1962 BMW 700 S

1962 BMW 700 S

Postby SevenhundredS » Mon Aug 26, 2013 1:00 pm

Ah, remember me: little old BMW coupe? First and only event this year was the Ascutney Hill Climb. I'd love to be up and running for the next one in September but I'm having the nagging power issue. Any tips or advise on tuning this little Bimmer (not Beamer)*

details and some specs:
http://en.wikipedia.org/wiki/BMW_700

1962 BMW 700 sports coupe
700 cc air cooled, twin cylinder (rear)
This has the "hot" cams and therefore slightly higher compression
This has twin solex carbs
This one has the sport transmission (2nd and 3rd gear are closer.)

Here's the problem. On my third run the car was sadly underpowered (as apposed to its usual underpoweredness ;-)
It felt like a dragging brake or seizing bearing but I got brakes, differential and transmission apart and back together with no major problems found.

In neutral it revs up great and sounds perfect. Under load it can't get up to speed.
Those that hear it all give a different diagnosis.
Some say here are some of the "expert opinions"
-sounds like it's flooding: check fuel pressure
-sounds like it's starving: check fuel pressure
-sounds like a weak coil: check the coils (How?)
-sounds like timing: check the centrifugal advance (Did, working fine. Timing static adjusted)

This engine is not unlike a R69 motorcycle engine, but not the same.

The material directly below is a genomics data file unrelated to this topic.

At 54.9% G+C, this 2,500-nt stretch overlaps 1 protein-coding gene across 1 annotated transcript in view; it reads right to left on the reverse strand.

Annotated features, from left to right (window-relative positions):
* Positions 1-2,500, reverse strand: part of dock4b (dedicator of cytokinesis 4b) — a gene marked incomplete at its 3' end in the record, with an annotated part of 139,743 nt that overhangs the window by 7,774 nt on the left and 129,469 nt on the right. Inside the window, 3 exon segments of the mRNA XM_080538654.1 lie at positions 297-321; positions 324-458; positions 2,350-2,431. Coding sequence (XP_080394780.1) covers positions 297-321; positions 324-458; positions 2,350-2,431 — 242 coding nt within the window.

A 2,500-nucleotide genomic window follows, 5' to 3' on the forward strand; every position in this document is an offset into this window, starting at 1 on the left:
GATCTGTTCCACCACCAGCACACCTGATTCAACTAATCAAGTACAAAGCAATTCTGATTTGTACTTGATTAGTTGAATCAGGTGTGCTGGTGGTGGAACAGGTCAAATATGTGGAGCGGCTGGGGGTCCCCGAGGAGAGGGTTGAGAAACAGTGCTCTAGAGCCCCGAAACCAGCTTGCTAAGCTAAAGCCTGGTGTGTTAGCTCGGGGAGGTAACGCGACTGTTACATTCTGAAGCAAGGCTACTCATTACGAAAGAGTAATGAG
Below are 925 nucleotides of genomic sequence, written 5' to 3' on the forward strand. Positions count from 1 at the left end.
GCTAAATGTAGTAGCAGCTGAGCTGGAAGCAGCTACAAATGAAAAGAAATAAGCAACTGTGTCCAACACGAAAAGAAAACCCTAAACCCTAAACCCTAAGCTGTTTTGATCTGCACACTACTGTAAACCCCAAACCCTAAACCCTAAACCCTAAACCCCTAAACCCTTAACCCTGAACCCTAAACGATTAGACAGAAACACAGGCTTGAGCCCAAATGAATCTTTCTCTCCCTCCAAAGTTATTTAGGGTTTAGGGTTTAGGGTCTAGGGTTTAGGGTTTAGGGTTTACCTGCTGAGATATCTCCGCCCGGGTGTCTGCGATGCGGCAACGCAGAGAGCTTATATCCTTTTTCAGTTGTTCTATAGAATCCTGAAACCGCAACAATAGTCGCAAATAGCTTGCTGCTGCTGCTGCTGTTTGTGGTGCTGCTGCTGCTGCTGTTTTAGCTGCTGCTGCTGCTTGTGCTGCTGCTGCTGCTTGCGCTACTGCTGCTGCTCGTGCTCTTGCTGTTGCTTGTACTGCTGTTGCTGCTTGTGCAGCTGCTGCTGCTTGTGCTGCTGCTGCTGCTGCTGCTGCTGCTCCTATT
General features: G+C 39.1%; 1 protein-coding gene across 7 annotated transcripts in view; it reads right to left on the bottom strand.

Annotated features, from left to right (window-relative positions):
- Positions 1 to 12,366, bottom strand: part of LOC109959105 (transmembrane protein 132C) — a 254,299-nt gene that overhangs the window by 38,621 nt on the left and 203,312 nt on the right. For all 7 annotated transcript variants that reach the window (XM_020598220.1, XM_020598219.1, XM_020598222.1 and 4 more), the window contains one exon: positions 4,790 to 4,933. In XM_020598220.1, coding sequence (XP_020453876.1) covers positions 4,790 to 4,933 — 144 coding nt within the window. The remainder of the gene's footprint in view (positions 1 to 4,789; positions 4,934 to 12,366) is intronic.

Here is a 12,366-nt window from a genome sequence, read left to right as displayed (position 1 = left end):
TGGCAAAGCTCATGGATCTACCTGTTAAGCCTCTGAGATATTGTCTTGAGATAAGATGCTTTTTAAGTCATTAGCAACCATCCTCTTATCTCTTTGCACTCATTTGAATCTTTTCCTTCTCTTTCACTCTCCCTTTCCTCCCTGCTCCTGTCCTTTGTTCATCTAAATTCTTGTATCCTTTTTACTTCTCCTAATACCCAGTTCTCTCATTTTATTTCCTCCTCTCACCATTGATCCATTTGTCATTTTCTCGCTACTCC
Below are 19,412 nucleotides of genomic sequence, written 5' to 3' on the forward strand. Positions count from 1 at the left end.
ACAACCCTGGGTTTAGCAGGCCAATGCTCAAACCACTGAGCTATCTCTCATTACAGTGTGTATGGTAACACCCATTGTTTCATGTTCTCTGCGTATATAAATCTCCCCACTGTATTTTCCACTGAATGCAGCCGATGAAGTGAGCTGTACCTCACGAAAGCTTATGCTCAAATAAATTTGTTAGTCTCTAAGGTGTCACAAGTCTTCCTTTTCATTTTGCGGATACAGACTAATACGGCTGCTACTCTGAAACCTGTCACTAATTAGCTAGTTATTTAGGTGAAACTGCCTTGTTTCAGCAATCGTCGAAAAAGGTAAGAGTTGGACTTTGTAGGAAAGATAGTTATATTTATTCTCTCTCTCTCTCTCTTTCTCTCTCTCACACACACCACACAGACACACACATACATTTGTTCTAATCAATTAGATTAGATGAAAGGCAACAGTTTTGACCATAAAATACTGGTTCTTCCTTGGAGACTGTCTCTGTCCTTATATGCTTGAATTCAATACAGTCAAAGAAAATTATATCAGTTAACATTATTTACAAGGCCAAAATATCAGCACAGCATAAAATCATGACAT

SOOOOOOoooo....what do you think I may find that allows it to start and rev great but not when under load?

Cheers to you if you like techi problems. The people that know this car are few and far between and the ones who tune the keep their cards close to their chest because they want to hoard these...ok, not entirely true but...


*Ok, let's get the slang out of the way first: Bimmers are BMW cars, Beamers are motorcylces.
Last edited by SevenhundredS on Sun Aug 24, 2014 6:30 pm, edited 2 times in total.
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Re: tips on tuning??? 1962 700 S

Postby Rabbit Farmer » Mon Aug 26, 2013 1:38 pm

Ok, let's get the slang out of the way first: Bimmers are BMW cars, Beamers are motorcylces.


Never knew... I see a lot of internet chat on Bimmer vs. Beamers.

As for your fix. A smart and intelligent man would sell the car and purchase something more modern that would be easy to maintain. A car enthusiast would try to fix, run, drive, and (gasp!) race an old car that no one heard of. I would go with the second.

When I had power issues with my old carb’ed cars, it seemed to always be timing; either a tooth of the cam sprocket or the distributor was not setup properly. One interesting thing (and I’m sure it is not related to your car) with the old Rabbits (I think both carb’ed and FI), you had to first setup the distributor with the correct orientation and then set everything (TDC crank, TDC cam, and TDC distributor that was driven by an intermediate shaft) before you could even start dialing in the ignition timing.

Steve
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Re: tips on tuning??? 1962 700 S

Postby sdwarf36 » Mon Aug 26, 2013 6:46 pm

1: Cams do not increase compression.
Can you do a compression test? Even better-a leakdown test?
Have the carbs ever sat longer than 3 weeks with gas in them?
Is it still points ignition?
Translating road racing to hillclimbing:
Proper tire selection== nothing hooks up on moss or wet leaves.
Staying on the racing line==anything paved is considered good.
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Re: tips on tuning??? 1962 700 S

Postby SevenhundredS » Fri Aug 30, 2013 11:28 am